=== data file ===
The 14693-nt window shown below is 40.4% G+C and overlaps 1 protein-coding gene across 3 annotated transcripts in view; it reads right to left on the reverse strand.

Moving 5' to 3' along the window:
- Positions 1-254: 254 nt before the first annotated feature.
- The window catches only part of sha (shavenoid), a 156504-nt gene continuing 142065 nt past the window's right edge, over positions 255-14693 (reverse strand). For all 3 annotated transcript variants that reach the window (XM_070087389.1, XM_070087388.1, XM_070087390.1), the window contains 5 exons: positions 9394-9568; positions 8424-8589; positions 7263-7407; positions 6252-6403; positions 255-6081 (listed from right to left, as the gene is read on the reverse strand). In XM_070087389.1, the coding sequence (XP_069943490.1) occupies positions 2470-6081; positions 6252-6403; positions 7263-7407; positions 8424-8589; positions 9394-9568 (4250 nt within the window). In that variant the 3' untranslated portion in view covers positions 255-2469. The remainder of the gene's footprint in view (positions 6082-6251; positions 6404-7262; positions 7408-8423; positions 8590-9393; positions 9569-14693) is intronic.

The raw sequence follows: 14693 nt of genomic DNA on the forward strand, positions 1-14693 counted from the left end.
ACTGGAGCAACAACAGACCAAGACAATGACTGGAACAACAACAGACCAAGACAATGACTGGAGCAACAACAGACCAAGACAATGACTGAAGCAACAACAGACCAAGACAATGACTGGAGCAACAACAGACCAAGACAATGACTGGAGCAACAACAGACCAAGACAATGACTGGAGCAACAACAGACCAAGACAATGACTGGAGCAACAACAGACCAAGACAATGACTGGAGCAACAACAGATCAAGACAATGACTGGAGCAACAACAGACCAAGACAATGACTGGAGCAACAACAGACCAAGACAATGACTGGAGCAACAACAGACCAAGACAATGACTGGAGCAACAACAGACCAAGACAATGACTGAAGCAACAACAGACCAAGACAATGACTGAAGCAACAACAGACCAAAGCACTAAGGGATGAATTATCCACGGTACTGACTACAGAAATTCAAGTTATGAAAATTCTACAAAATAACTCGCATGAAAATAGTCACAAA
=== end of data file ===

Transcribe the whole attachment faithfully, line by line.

The 14693-nt window shown below is 40.4% G+C and overlaps 1 protein-coding gene across 3 annotated transcripts in view; it reads right to left on the reverse strand.

Moving 5' to 3' along the window:
- Positions 1-254: 254 nt before the first annotated feature.
- The window catches only part of sha (shavenoid), a 156504-nt gene continuing 142065 nt past the window's right edge, over positions 255-14693 (reverse strand). For all 3 annotated transcript variants that reach the window (XM_070087389.1, XM_070087388.1, XM_070087390.1), the window contains 5 exons: positions 9394-9568; positions 8424-8589; positions 7263-7407; positions 6252-6403; positions 255-6081 (listed from right to left, as the gene is read on the reverse strand). In XM_070087389.1, the coding sequence (XP_069943490.1) occupies positions 2470-6081; positions 6252-6403; positions 7263-7407; positions 8424-8589; positions 9394-9568 (4250 nt within the window). In that variant the 3' untranslated portion in view covers positions 255-2469. The remainder of the gene's footprint in view (positions 6082-6251; positions 6404-7262; positions 7408-8423; positions 8590-9393; positions 9569-14693) is intronic.

The raw sequence follows: 14693 nt of genomic DNA on the forward strand, positions 1-14693 counted from the left end.
ACTGGAGCAACAACAGACCAAGACAATGACTGGAACAACAACAGACCAAGACAATGACTGGAGCAACAACAGACCAAGACAATGACTGAAGCAACAACAGACCAAGACAATGACTGGAGCAACAACAGACCAAGACAATGACTGGAGCAACAACAGACCAAGACAATGACTGGAGCAACAACAGACCAAGACAATGACTGGAGCAACAACAGACCAAGACAATGACTGGAGCAACAACAGATCAAGACAATGACTGGAGCAACAACAGACCAAGACAATGACTGGAGCAACAACAGACCAAGACAATGACTGGAGCAACAACAGACCAAGACAATGACTGGAGCAACAACAGACCAAGACAATGACTGAAGCAACAACAGACCAAGACAATGACTGAAGCAACAACAGACCAAAGCACTAAGGGATGAATTATCCACGGTACTGACTACAGAAATTCAAGTTATGAAAATTCTACAAAATAACTCGCATGAAAATAGTCACAAA